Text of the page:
A pattern has emerged as I choose to take on these challenges: At first, I use what I have on hand more efficiently. I have more of a tolerance for leftovers. And, I do more meal planning. Staying away from the supermarket entirely brings me to ask frequently, “do I really need that, or do I just want it?” After a time, as I begin going back to the market for fruit or fresh veggies, I start picking up one or two things that would be handy to have. A jar of tomato sauce for when I’m out of my supply of freezer sauces, fancy cookies for school lunches because it’d just be “nice for the girls.”
I slip down the slope until I’m back where I was before. I don’t really use what’s in my pantry, I forget to keep track of what’s in the freezer that’s usable, and I don’t “let myself take the time” for meal planning because it feels too decadent.
The decision to do this latest challenge — for those of you unfamiliar with it, I see how long I can go without going to the grocery store at all — was a bit impulsive. I haven’t done any planning. It’s a little bit more like the “real” one I faced a few years ago when I simply didn’t have the money for groceries, although it’s really not at all like that because I’m not terrified.
Posting about it on my blog seems to be part of my ritual for these challenges, so, here we are. I’m posting about it. Now I’m going to put the extra cabbages I got into cold storage, put the extra cheese into the freezer, and “let myself” figure out meals for the next week or so. Ta-dah!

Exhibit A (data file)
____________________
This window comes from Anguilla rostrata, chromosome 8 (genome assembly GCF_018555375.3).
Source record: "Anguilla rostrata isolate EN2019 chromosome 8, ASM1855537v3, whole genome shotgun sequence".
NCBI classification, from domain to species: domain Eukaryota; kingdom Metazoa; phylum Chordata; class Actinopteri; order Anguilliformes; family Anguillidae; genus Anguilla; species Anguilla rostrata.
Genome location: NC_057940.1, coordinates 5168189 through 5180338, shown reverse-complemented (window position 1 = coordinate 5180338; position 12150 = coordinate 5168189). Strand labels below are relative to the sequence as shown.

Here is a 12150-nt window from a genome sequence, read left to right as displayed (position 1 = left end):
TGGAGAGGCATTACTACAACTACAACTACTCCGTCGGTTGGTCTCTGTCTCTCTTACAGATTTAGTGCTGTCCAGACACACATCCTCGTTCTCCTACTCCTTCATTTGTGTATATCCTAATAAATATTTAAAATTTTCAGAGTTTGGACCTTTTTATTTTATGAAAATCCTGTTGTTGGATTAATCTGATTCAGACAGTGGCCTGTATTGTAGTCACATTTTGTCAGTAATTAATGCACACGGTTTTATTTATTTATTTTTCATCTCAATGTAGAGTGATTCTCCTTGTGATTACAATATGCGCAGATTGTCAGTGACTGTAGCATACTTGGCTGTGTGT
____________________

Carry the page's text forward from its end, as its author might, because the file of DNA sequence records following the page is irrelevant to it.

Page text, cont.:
Just some notes from the time I was doing the no groceries challenge. The influence of the challenge is still with me, though I wouldn’t consider myself in a challenge right now.
Playing this game is nothing like actually not having enough money to buy groceries. Nothing at all. Knowing if I really “had to” I could get anything I needed makes the experience a personal growth exercise unrelated to poverty. I wrote about this in my newspaper column.
Homemade whole wheat tortillas are *really* easy and so much better than store-bought they are worth the effort. I can keep the dough frozen if I don’t have time to cook them all up at once. I used the breadmaker to mix the dough, which made it feel even easier.
Friends are supportive and generous when they know about the challenge.
My grocery shopping is much more cost-efficient. I recognize impulse buys for what they are, for example, and don’t succumb.
Ordering take out pizza or Chinese food is CHEATING and it started seeming like a reasonable option after a few weeks.
The creativity I force myself to tap into has helped me work on time management skills. I don’t do it as much as would be helpful, but meal planning and pre-prep work make being so tired takeout seems like a good option a relatively rare experience.
I’ll do one of these no groceries challenges again soon.